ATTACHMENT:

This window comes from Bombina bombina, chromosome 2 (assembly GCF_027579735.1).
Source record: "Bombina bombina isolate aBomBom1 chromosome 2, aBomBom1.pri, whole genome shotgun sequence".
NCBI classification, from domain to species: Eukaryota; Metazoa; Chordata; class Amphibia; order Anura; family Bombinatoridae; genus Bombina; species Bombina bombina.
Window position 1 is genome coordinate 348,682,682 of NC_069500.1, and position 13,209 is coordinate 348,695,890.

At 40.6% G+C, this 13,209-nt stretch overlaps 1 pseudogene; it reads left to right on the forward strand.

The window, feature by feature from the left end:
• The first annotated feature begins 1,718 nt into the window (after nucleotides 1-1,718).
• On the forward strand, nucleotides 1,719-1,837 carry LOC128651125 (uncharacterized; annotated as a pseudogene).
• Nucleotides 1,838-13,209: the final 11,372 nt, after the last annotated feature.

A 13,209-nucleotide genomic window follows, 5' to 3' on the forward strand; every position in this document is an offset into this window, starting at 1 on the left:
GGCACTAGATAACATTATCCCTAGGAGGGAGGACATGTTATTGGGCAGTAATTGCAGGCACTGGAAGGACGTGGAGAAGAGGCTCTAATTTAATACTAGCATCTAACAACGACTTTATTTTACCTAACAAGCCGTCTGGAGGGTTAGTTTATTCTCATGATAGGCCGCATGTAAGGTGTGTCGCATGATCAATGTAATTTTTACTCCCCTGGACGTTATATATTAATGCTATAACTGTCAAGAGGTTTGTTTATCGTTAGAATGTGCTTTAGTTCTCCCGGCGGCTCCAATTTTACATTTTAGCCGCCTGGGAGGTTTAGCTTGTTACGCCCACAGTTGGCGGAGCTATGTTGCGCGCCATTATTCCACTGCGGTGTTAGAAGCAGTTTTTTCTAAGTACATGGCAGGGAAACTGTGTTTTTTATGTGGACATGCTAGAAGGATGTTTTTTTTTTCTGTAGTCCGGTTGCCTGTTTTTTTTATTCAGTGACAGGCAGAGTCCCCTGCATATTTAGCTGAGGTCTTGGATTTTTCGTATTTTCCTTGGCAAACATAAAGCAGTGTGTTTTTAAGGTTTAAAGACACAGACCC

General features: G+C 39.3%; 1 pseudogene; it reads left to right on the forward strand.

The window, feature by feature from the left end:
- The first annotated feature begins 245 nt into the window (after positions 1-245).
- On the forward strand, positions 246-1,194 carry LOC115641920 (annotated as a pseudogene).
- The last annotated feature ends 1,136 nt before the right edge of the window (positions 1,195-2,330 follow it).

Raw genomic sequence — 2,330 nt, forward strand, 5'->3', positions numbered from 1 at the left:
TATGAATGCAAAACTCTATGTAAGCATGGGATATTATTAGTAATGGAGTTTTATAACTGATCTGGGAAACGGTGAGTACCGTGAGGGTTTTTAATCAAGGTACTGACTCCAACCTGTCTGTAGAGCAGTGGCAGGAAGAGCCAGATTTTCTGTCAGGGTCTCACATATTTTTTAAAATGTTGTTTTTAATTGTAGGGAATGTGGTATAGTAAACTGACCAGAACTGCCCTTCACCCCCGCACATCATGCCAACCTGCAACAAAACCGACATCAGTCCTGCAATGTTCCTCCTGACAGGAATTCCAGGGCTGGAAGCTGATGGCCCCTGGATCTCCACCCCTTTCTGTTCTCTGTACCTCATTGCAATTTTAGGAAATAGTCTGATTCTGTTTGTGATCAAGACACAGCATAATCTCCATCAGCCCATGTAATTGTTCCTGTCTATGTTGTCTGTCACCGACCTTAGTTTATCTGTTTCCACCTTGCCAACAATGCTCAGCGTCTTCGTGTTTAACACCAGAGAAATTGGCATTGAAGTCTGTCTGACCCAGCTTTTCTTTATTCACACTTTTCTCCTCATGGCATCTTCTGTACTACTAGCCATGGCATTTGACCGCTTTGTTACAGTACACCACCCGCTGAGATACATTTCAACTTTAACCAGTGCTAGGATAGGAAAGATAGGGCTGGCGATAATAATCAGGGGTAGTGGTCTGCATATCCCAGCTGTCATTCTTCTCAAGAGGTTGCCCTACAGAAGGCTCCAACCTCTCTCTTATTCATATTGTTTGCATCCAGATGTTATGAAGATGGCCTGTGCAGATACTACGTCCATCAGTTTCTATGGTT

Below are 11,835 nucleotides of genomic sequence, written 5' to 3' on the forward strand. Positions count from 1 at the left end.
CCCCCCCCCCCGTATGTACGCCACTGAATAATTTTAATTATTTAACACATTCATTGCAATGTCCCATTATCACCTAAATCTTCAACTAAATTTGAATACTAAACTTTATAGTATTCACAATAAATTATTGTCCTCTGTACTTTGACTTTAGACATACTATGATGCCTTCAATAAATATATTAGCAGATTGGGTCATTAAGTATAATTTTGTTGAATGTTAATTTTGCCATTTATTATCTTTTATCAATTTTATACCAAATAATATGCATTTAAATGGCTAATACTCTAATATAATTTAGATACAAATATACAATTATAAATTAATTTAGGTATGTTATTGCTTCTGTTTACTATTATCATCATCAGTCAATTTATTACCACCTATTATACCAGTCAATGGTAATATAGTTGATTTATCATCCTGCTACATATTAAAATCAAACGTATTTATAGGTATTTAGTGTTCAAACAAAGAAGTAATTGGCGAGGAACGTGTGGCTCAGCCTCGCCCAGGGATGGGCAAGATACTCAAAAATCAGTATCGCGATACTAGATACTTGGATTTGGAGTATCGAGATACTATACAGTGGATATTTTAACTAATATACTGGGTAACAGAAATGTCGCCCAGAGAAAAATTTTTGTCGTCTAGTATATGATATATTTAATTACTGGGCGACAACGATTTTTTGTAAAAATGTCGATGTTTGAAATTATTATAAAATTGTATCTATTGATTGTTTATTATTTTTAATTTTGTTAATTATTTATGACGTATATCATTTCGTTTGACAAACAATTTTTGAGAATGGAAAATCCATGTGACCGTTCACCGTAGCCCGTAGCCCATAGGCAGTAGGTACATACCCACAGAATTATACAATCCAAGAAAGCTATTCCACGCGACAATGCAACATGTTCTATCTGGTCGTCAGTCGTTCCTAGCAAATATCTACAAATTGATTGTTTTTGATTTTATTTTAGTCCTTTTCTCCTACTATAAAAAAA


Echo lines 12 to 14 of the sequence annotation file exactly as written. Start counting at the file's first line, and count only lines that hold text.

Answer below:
General features: G+C 39.3%; 1 pseudogene; it reads left to right on the forward strand.

The window, feature by feature from the left end:
- The first annotated feature begins 245 nt into the window (after positions 1-245).